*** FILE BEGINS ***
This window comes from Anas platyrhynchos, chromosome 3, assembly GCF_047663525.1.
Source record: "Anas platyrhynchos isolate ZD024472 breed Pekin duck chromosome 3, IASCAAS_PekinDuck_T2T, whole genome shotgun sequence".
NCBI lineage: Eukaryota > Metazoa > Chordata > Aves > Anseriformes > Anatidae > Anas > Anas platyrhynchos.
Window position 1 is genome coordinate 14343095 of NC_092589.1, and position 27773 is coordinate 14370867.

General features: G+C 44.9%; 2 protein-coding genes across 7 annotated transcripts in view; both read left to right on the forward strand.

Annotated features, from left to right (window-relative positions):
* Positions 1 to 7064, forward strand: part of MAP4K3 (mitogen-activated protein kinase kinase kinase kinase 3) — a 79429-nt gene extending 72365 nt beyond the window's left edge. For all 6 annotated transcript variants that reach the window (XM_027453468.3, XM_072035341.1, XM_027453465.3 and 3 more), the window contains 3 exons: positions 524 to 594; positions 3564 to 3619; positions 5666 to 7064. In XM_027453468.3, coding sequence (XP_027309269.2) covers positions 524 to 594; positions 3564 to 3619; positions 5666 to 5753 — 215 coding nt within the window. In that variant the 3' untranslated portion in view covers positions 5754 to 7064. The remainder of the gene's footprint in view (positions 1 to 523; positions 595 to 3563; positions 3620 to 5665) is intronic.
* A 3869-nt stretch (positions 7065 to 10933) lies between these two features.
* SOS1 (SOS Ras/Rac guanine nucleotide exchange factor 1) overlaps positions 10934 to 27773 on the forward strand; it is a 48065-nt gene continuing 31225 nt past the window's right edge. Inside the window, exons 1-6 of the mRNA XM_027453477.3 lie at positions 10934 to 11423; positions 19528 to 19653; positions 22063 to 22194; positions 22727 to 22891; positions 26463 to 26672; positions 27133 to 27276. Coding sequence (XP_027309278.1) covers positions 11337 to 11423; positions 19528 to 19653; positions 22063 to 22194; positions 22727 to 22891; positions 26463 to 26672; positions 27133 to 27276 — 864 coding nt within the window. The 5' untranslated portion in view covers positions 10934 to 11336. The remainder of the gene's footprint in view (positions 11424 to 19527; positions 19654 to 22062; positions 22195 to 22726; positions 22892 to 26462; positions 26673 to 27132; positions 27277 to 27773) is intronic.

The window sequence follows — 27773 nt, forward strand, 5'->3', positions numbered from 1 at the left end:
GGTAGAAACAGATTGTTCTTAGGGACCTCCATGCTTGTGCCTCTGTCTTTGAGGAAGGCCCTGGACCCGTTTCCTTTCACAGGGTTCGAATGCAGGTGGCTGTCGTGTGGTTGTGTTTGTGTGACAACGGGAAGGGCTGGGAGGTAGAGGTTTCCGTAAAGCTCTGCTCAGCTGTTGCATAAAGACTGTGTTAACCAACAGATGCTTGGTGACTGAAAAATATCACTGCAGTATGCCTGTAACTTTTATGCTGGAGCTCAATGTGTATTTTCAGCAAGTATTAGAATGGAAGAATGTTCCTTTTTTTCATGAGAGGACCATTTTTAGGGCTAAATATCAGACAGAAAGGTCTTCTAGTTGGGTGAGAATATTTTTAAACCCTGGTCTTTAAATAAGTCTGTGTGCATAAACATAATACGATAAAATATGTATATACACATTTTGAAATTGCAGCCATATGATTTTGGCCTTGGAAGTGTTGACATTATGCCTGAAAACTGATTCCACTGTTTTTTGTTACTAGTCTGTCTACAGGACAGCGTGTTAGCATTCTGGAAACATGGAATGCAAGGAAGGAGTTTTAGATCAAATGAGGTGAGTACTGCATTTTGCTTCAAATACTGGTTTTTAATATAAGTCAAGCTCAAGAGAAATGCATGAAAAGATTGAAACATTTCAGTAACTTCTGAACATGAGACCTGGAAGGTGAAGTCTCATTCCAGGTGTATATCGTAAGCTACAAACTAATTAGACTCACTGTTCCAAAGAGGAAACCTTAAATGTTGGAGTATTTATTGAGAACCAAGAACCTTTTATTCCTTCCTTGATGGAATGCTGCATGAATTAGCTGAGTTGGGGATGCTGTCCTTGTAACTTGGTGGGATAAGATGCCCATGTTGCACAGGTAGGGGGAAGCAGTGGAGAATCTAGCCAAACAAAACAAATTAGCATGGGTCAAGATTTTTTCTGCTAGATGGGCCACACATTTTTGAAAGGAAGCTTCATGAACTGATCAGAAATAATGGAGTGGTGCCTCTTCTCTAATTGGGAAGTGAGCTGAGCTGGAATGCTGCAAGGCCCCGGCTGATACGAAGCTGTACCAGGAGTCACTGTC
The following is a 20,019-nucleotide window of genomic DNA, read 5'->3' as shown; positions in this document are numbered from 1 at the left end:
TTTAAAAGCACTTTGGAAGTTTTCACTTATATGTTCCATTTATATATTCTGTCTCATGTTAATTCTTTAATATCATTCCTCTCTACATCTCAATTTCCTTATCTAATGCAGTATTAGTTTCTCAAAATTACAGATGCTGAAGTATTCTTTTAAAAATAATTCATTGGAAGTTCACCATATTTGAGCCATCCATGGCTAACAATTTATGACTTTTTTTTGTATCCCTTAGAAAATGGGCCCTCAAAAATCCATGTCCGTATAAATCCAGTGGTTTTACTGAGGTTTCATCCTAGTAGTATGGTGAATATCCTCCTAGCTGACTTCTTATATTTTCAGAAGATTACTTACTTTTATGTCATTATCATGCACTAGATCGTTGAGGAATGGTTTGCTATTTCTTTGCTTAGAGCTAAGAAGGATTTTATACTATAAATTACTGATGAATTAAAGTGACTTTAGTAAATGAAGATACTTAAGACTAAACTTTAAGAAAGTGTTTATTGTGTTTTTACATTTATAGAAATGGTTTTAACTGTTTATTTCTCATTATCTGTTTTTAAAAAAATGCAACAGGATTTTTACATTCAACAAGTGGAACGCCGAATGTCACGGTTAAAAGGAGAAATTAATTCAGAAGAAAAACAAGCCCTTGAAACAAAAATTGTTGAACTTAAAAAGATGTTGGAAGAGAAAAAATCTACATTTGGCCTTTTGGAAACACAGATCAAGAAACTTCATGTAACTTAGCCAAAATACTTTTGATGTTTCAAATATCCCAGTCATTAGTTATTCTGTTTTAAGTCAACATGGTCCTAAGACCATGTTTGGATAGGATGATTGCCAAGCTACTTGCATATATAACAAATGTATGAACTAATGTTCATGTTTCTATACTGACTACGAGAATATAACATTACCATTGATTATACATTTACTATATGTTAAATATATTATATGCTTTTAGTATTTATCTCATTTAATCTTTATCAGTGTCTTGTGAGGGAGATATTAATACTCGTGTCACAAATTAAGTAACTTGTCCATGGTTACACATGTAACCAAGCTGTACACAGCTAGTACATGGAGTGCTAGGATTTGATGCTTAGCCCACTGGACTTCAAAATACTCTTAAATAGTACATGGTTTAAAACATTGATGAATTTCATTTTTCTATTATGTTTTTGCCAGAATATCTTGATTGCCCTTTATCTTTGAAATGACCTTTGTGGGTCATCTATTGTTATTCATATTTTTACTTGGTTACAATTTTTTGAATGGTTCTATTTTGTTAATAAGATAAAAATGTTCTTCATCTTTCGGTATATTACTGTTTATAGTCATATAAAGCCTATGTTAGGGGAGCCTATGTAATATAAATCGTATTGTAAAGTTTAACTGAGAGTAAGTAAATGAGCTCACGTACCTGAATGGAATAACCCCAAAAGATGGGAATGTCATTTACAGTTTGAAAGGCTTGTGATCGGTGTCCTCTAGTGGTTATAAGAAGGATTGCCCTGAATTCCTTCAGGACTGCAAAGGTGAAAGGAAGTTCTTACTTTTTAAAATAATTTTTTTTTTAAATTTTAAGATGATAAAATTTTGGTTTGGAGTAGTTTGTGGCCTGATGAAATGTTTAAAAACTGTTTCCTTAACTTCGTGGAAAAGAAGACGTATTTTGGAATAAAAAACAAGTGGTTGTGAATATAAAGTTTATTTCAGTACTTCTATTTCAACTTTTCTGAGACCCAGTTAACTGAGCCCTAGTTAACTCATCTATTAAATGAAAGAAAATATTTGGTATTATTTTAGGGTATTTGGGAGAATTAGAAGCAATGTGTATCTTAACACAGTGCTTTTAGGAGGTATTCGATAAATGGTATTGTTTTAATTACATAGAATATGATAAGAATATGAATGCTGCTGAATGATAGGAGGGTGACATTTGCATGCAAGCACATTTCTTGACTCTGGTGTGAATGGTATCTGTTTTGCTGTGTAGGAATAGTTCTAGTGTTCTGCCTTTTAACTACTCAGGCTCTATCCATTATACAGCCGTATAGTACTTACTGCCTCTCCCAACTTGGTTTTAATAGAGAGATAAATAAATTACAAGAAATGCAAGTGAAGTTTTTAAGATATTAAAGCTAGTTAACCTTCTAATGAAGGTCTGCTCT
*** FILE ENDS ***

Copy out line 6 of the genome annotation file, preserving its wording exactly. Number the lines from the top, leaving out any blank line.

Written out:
Annotated features, from left to right (window-relative positions):